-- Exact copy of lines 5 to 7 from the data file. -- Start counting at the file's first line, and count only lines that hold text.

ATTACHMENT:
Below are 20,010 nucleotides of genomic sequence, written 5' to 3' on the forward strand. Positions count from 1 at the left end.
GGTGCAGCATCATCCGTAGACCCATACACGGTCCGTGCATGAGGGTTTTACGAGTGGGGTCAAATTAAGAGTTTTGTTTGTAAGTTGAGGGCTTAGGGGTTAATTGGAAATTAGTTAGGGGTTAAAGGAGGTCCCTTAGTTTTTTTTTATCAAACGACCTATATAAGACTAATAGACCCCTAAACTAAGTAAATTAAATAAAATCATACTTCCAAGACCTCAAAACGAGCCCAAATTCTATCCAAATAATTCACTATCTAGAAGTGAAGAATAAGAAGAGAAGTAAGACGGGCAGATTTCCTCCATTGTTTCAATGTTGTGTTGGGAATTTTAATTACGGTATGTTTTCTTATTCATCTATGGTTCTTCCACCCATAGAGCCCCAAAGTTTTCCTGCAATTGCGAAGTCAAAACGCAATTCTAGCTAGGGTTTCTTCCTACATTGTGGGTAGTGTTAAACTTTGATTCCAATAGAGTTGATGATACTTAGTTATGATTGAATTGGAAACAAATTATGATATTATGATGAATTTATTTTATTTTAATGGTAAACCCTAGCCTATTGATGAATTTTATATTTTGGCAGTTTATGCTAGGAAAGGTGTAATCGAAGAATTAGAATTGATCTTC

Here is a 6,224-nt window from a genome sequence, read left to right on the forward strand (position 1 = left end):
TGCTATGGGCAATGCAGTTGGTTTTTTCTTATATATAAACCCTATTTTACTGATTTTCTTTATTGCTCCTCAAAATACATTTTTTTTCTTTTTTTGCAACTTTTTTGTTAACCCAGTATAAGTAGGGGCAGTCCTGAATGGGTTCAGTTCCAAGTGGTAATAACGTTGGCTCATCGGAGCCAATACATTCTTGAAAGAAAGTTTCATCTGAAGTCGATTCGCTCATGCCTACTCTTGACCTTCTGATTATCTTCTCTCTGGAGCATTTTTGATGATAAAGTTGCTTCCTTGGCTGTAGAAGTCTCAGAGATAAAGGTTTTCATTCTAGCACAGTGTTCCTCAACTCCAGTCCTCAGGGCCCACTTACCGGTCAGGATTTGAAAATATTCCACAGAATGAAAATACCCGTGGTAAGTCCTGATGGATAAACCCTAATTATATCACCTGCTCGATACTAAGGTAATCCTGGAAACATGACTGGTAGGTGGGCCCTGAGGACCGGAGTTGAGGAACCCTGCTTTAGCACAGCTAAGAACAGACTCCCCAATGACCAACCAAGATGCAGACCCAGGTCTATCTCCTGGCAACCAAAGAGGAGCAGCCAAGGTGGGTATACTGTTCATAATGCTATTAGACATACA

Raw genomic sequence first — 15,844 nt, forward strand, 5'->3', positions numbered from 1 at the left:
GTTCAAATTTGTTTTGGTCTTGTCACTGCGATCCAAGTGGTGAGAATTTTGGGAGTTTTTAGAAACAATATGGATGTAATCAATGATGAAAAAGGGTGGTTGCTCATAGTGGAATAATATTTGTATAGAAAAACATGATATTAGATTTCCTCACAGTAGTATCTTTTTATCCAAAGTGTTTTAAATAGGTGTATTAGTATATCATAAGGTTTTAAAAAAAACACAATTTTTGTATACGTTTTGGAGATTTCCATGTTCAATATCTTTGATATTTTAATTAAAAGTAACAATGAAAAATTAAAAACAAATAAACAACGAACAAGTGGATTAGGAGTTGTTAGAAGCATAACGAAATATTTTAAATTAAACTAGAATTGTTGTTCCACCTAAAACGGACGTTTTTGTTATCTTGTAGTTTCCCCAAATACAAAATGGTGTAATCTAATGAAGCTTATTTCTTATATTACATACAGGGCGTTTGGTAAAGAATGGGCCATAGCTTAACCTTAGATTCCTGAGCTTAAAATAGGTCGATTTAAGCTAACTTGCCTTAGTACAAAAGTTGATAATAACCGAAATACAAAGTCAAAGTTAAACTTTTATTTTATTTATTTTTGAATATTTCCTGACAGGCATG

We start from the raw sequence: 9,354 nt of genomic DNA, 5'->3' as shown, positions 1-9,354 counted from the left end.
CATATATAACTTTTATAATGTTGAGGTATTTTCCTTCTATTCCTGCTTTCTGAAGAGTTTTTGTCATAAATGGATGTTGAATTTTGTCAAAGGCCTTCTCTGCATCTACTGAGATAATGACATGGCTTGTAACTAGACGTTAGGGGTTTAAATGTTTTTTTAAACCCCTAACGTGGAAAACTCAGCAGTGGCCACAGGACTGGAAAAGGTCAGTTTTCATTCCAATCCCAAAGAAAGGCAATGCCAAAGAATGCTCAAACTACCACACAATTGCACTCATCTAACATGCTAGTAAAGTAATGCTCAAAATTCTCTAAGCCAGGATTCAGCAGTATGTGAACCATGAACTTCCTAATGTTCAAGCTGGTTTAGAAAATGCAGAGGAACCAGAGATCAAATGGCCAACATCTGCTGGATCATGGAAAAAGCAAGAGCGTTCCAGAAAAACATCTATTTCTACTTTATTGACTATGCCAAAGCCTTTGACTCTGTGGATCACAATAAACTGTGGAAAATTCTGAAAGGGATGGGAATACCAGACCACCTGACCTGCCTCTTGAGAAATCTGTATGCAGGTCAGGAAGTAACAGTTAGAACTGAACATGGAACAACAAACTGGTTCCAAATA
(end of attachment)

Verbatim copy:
Raw genomic sequence first — 15,844 nt, forward strand, 5'->3', positions numbered from 1 at the left:
GTTCAAATTTGTTTTGGTCTTGTCACTGCGATCCAAGTGGTGAGAATTTTGGGAGTTTTTAGAAACAATATGGATGTAATCAATGATGAAAAAGGGTGGTTGCTCATAGTGGAATAATATTTGTATAGAAAAACATGATATTAGATTTCCTCACAGTAGTATCTTTTTATCCAAAGTGTTTTAAATAGGTGTATTAGTATATCATAAGGTTTTAAAAAAAACACAATTTTTGTATACGTTTTGGAGATTTCCATGTTCAATATCTTTGATATTTTAATTAAAAGTAACAATGAAAAATTAAAAACAAATAAACAACGAACAAGTGGATTAGGAGTTGTTAGAAGCATAACGAAATATTTTAAATTAAACTAGAATTGTTGTTCCACCTAAAACGGACGTTTTTGTTATCTTGTAGTTTCCCCAAATACAAAATGGTGTAATCTAATGAAGCTTATTTCTTATATTACATACAGGGCGTTTGGTAAAGAATGGGCCATAGCTTAACCTTAGATTCCTGAGCTTAAAATAGGTCGATTTAAGCTAACTTGCCTTAGTACAAAAGTTGATAATAACCGAAATACAAAGTCAAAGTTAAACTTTTATTTTATTTATTTTTGAATATTTCCTGACAGGCATG

We start from the raw sequence: 9,354 nt of genomic DNA, 5'->3' as shown, positions 1-9,354 counted from the left end.